This is an herb frequently used for its thyrosuppressive effects. Lycopus not only acts as a TSH receptor antagonist but also inhibits the production of T4 (therefore lowering T3 levels). 

In addition, it decreases Grave’s Disease activity by blocking antibodies from binding. This herb should not be taken during pregnancy, lactation, or hypothyroidism.

SupplementLycopus Virginicus – Bugleweed

2) Lithospermum ruderale (Stoneseed)

This is another thyrosuppresive herb that is frequently used in medicine to treat hyperthyroidism and Grave’s Disease. Lithospermum inhibits TSH production, TSH binding, and the secretion of thyroid hormones. It is contraindicated in pregnancy, lactation, hypothyroidism, and liver disease.

3) Melissa officinalis (Lemon Balm)

This is yet another popular thyrosuppressive herb that is used in natural management of hyperthyroidism. Melissa officinalis has a similar mechanism of action as Lycopus virginicus. It slows TSH-driven stimulation of the thyroid therefore inhibiting production of T4.

I often use all three of these herbs simultaneously for their synergistic properties!

SupplementMeslissa Officinalis – Lemon Balm 2 oz

4) Leonurus cardiaca L. (Motherwort)

Research has shown that Leonurus cardiaca not only improves symptoms associated with hyperthyroidism (such as palpitations, and anxiety) but also inhibits TSH, therefore reducing thyroid hormone production. 

Leonurus is considered generally safe, with exception to those that are pregnant, breastfeeding, or undergoing surgery. Possible side effects include diarrhea, stomach upset, uterine bleeding, sleepiness, and allergies.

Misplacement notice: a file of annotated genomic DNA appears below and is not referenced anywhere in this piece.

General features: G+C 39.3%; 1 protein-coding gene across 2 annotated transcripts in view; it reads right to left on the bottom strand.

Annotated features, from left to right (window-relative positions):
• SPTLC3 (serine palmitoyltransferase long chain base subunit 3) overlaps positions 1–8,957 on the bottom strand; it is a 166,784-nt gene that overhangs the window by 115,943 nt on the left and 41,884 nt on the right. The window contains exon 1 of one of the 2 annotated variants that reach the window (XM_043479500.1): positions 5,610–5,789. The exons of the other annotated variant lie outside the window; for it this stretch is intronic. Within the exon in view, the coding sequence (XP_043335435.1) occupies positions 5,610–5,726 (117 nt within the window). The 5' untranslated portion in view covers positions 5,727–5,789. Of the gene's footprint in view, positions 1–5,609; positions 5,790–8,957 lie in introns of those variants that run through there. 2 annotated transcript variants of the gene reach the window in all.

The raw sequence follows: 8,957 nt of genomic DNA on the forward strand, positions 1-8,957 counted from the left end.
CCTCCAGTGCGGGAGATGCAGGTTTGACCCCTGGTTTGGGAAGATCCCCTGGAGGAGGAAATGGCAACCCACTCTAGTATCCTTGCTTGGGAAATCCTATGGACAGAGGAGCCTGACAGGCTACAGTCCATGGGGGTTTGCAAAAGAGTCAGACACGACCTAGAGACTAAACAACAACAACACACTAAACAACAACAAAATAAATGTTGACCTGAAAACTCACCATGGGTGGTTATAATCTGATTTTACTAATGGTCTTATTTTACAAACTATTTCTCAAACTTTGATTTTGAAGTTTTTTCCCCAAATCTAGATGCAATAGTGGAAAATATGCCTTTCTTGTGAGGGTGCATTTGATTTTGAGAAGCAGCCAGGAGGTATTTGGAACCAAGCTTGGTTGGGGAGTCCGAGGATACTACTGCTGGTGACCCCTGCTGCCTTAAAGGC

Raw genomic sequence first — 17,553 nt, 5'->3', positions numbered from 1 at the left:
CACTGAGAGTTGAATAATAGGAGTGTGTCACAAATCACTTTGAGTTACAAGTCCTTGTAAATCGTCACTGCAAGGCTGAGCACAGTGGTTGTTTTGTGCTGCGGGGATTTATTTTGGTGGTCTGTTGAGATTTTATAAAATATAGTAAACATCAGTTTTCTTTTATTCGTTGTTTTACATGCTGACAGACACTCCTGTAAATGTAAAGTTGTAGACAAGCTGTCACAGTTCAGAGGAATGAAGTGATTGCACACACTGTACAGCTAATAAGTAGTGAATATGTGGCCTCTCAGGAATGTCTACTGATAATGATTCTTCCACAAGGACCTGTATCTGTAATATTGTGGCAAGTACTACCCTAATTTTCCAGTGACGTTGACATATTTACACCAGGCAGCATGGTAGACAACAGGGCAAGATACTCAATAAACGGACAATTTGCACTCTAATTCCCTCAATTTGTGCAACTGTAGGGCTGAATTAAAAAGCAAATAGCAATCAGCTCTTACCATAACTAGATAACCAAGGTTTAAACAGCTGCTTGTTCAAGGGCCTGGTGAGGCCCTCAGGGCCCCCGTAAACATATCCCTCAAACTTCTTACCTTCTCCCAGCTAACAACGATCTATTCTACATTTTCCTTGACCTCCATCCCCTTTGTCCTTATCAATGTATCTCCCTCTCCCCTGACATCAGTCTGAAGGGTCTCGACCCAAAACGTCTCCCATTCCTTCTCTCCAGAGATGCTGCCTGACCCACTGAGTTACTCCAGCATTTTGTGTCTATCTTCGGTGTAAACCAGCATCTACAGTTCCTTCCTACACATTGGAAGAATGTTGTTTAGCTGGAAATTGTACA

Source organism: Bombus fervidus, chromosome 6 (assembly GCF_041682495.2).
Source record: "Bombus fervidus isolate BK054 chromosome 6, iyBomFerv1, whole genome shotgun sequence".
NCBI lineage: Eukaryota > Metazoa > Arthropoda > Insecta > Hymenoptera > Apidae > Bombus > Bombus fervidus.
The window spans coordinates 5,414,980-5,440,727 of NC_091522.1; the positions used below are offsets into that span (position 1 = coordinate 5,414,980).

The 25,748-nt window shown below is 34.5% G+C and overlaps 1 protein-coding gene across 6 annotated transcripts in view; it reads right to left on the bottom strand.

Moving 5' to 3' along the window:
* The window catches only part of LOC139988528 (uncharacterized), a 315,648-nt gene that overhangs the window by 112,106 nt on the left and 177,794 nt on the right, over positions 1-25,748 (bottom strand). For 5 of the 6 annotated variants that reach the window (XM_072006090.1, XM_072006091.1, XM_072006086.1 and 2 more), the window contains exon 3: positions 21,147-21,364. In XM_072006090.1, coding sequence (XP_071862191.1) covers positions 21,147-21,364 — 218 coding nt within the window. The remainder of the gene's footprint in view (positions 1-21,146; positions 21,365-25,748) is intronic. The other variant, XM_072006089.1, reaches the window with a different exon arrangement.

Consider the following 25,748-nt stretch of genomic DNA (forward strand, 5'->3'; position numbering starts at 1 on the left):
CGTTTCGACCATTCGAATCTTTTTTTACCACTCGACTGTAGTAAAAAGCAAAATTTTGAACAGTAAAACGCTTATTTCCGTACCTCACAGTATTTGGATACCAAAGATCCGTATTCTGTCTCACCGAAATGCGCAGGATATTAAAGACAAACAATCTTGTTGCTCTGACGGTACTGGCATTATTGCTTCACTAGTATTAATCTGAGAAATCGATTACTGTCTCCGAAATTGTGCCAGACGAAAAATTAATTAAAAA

Supplement: Leonurus Cardiaca – Motherwort

Elimination Diet

Eating a clean diet free of inflammation-causing foods is important for the management of all autoimmune conditions. A clean diet helps to lower antibodies and therefore resolve symptoms and decrease disease process. 

Elimination diets are the gold standard for determining which foods should be eliminated based on your individual needs. Gluten is known to aggravate autoimmune thyroiditis, so a gluten-free diet is therefore regularly recommended for optimal management of these conditions.


Another important treatment area to explore surrounds the proper balance of antibodies. As mentioned, autoimmune conditions can cause abnormally high levels of antibodies that provoke thyroid dysfunction such as Grave’s Disease.

1) Low Dose Naltrexone

In standard doses, naltrexone is a medication used to treat addictions such as alcoholism, but recently it has been found that low and even microdoses of naltrexone are effective at decreasing inflammation and disease progress in autoimmune conditions such as Hashimoto’s and Grave’s Disease.

Research has found that Low Dose Naltrexone (LDN) effectively reduces plasma concentrations of inflammatory markers, such as interleukin (IL)-1β, IL-1Ra, IL-2, IL-4, IL-5, IL-6, IL-10, IL-12p40, IL-12p70, IL-15, IL-17A, IL-27, interferon (IFN)-α, transforming growth factor (TGF)-α, TGF-β, tumor necrosis factor (TNF)-α, and granulocyte-colony stimulating factor (G-CSF).

LDN is a prescription that is frequently used successfully to help reduce antibody levels in various autoimmune conditions.

2) Super EFA Plus

Super EFA Plus is one of my favorite supplements for decreasing autoimmune activity and decreasing antibody levels. This is due to its potent blend of fish oil (DHA, and EPA) and Plant sterols.